New US Global Health Security Strategy Cements Bilateral Support to 100 Countries
Members of the US West Virginia National Guard’s Task Force Chemical, Biological, Radiological and Nuclear (CBRN) Response Enterprise (CRE) (TF-CRE) assist staff, medical personnel, and first responders of an Eastbrook Center nursing home with COVID-19 testing.

The US plans to double the number of countries it supports to prevent infectious disease outbreaks, opting for bilateral agreements with at least 100 countries, according to its new Global Health Security Strategy (GHSS).

“Recent outbreaks, from mpox to Marburg, cholera, and other diseases… are wake-up calls for anyone who thought COVID was a once-in-a-lifetime experience,” said Dr Stephanie Psaki, US Coordinator for Global Health Security.

“US national security and prosperity depend on countries around the world being prepared to prevent outbreaks when possible, and to rapidly detect and respond to emerging infectious-disease threats when they occur,” added Psaki, who is also White House National Security Council’s Deputy Senior Director for Global Health and Biodefense. 

“Global health and community health are all interconnected,” remarked Dr Michelle A Williams, former dean of Harvard’s School of Public Health. “A threat anywhere is a threat everywhere when a pathogen can travel anywhere in the world in 72 hours.” 

New roadmap

The GHSS provides a roadmap for strengthening US preparedness for future pandemics and biological threats through expanded global health partnerships. 

The plan will extend US commitments to an additional 50 countries to help protect themselves against outbreaks and pandemic, which will double the countries the US currently supports on public health

“Over the last three years, we have more than doubled our global health partnerships – working directly with 50 countries to ensure they can more effectively prevent, detect, and control outbreaks. And we are working with partners to support an additional 50 countries to save even more lives and minimize economic losses,” writes US President Joe Biden in the plan’s foreword.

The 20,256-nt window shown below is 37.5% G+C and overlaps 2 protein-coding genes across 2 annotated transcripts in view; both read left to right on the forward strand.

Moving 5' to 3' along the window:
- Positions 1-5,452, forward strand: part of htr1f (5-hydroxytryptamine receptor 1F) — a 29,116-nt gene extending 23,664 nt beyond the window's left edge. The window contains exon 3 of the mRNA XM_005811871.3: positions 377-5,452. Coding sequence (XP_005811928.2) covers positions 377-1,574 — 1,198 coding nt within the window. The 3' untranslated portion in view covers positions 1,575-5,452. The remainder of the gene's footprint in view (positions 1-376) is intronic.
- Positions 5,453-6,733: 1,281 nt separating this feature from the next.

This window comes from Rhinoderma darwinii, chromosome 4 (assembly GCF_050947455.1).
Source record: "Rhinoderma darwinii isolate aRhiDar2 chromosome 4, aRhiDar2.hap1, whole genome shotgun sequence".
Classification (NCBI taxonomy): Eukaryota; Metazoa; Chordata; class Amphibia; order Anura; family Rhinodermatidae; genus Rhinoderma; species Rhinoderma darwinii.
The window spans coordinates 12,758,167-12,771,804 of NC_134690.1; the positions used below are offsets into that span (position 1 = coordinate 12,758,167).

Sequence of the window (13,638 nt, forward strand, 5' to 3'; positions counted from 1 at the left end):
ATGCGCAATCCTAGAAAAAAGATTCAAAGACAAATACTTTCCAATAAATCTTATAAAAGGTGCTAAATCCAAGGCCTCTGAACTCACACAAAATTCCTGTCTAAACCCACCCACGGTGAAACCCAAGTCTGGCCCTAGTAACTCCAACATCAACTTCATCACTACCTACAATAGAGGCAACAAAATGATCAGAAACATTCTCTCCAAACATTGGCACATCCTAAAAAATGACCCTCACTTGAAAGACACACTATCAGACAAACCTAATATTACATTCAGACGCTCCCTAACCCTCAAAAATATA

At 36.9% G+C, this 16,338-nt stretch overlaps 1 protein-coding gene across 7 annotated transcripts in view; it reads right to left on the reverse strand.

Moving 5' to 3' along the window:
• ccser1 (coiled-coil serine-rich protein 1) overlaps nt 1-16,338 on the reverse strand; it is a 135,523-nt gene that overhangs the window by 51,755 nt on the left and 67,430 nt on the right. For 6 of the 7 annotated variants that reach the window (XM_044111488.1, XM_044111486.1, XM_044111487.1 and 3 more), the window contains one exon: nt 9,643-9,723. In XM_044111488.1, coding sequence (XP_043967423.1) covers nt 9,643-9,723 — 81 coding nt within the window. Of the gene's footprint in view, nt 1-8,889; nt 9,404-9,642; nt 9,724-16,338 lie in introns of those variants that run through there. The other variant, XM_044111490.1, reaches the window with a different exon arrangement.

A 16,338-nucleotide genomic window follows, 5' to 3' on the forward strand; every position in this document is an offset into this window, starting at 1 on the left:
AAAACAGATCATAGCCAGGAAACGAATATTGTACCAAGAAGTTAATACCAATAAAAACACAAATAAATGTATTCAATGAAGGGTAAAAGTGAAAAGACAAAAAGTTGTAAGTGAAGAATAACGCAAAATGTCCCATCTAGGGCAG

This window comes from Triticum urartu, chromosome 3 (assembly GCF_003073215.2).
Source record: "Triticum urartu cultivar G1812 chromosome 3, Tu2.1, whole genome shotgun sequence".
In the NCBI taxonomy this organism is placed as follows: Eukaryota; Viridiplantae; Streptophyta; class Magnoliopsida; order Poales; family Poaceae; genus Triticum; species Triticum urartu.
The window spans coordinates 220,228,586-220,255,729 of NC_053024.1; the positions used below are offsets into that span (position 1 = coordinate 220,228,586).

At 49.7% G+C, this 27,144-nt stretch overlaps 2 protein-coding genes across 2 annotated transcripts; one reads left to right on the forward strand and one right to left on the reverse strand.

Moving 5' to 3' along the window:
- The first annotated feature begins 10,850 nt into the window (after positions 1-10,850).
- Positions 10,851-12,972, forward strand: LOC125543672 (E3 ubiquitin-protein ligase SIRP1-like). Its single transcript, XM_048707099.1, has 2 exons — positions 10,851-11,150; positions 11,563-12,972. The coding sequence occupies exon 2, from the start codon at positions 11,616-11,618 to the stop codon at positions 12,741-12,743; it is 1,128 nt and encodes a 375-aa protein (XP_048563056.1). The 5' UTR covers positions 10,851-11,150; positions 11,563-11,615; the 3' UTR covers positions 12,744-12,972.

The plan “will ensure we remain vigilant to possible threats at this critical moment and help set a more secure, sustainable, and healthy course for our people and for people around the world,” adds Biden.

The GHSS’s three overarching goals are: to strengthen global health security capacities through bilateral partnerships; catalyze political commitment, financing, and leadership; and increasing the linkages between health security and complementary programs. 

The US strategy comes as the World Health Organization’s (WHO) 194 member states are struggling to ratify a global pandemic agreement. While the US is participating in these negotiations, historically it has preferred bilateral agreements as a more efficient way to bolster global health security. 

“Collectively the actions that we are taking right now will make the United States and the rest of the world safer from the next pandemic,” said Psaki, who was speaking at a DC-based Center for Strategic and International Studies event

COVID-19 lessons

The GHSS notes that the COVID-19 pandemic offered critical lessons, “including on the importance of political leadership, diplomatic engagement, strong and resilient health systems, multisectoral approaches, risk communication and community engagement, research partnerships, and improving equitable access to medical countermeasures.”

These lessons mean that the GHSS pays close attention to areas health security challenges stress like supply chain resiliency, health care delivery, and public health workforce capacity, risk communication, and health equity.